Why Do Your Dogs Shake Their Toys?


Pug with toy
Chris Gladis / Flickr

Who doesn’t like to have a pooch home? Their playfulness and loyalty make them really “paw-dorable”. And, given the fact that canines are associated with happiness, lower levels of stress, better heart health, and many other scientifically-backed benefits, it makes a great sense to have dogs at home. But, having a pet is a massive responsibility. Taking into account that animals cannot speak, it becomes a greater responsibility to understand what the dog is trying to convey.

Canines are intelligent. Their actions imply their feelings. When they are happy and playful, they pounce, wag their tail, and smile. Their puppy-eyed stare tells that they are hungry. Their nose licking, panting, yawning suggests that they are scared. It is on us to understand what our dog is feeling at the moment. However, problems arise when one action suggests more than one thing. For instance, a dog shaking a toy can have a greater and dangerous meaning.

Dog Shaking a Toy: Is It Good or Bad?

Dogs love to shake their toys. You may have, on several occasions, observed your dog bouncing with a toy in his mouth and shaking it. The shaking is normal if it is playful, and the upper body of the pooch is lowered. But if the dog is jumping slightly, raising its head, or shaking the toy vigorously, this behavior is aggressive.

Daniel Tejedor / Flickr

The aggressive behavior may escalate to a point where your pooch may shake small animals or young kids and may even bite them. Hence, you need to monitor the body language of your pooch and stop it immediately, especially if it portrays such aggressive behavior.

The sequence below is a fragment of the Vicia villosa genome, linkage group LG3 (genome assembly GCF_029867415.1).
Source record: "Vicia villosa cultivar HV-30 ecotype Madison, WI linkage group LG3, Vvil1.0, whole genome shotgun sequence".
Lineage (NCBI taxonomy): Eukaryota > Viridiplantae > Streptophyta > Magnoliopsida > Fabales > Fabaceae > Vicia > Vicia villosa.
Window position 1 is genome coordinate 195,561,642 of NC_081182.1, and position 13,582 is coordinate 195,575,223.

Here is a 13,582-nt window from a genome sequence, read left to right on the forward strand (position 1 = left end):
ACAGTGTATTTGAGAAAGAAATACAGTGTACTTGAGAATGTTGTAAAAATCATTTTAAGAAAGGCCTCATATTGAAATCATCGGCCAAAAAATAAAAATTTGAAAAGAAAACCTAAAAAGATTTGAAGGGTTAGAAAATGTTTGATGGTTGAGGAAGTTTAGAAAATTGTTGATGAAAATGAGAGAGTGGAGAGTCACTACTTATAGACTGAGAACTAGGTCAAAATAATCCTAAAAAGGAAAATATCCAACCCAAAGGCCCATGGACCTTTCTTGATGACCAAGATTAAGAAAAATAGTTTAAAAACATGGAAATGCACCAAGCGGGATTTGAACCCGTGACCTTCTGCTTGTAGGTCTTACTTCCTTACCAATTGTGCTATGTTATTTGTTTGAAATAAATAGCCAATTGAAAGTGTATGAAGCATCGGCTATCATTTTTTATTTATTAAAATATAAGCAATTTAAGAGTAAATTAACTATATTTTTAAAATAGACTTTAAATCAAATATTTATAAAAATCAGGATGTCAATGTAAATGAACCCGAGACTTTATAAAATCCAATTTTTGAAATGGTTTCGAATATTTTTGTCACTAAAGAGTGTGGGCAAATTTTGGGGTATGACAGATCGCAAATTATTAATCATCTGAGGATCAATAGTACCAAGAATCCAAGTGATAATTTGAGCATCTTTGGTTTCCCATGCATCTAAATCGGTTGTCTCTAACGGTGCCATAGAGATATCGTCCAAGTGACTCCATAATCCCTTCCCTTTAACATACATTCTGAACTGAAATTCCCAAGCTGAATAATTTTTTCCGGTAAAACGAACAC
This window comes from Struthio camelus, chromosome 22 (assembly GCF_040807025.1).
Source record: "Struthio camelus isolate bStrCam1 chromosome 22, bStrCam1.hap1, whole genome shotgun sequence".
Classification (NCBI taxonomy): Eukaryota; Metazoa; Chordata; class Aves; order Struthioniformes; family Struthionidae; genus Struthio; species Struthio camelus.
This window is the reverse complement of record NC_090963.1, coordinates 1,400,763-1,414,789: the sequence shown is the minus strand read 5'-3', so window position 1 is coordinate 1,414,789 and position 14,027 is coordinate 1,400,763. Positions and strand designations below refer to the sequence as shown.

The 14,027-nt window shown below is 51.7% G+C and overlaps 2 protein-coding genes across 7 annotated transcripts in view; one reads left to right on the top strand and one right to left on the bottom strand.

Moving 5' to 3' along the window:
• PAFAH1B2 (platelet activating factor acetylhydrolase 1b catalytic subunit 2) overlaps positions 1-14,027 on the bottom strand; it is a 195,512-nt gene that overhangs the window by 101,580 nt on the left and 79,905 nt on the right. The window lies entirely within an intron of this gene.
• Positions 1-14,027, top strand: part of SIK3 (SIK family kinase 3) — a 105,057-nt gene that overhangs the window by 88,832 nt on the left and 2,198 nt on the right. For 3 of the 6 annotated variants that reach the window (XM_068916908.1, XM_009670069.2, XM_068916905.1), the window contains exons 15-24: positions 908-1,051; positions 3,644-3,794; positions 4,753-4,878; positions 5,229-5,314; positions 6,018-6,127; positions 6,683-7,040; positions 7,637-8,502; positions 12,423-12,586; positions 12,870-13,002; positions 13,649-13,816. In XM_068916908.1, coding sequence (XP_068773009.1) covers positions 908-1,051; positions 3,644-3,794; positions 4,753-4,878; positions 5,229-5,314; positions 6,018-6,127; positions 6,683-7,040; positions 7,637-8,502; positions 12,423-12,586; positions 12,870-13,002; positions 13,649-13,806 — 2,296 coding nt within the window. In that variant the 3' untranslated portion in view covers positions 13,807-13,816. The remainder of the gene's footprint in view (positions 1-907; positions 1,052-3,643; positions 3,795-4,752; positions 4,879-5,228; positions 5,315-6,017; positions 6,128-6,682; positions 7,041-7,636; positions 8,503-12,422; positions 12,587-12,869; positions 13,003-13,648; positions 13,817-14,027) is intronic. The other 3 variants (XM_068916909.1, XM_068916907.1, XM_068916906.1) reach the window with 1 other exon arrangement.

Why Does My Dog Shake Its Toys?

It is in their genes. It is deeply associated with their ancestry. Dogs have wolves for their ancestors, and thus, hunting instincts. Though dogs are pet animals, they still harbor their predatory instincts. As the dogs no longer need to hunt down prey for their food, they channel this instinct in their play. They grab the toy in their mouth and shake it aggressively just as they and their ancestors would do with their prey in the wild.

Darren / Flickr

Another theory hints that when dogs chew on toys, it causes a release of endorphins in their body. It may be possible that shaking a toy also releases calming endorphins and hence, relieves stress and makes the pooch feel happy. However, no concrete study suggests the certainty of this theory.

How to Deal With Aggressive Shaking?

You must teach your dog to pick only its toys in its mouth and spare the other things like your purse, shoes, or other smaller pets. If your dog grabs something that it isn’t supposed to pick, you can use a water pistol. But make sure the water pistol is your last resort as you just want to startle your dog and not harass it.

The Bottom Line

Dogs generally shake their toys when they are in a playful mood, but you must watch out for aggression in their behavior. If they get aggressive while shaking their toys, it is time for you to take action.


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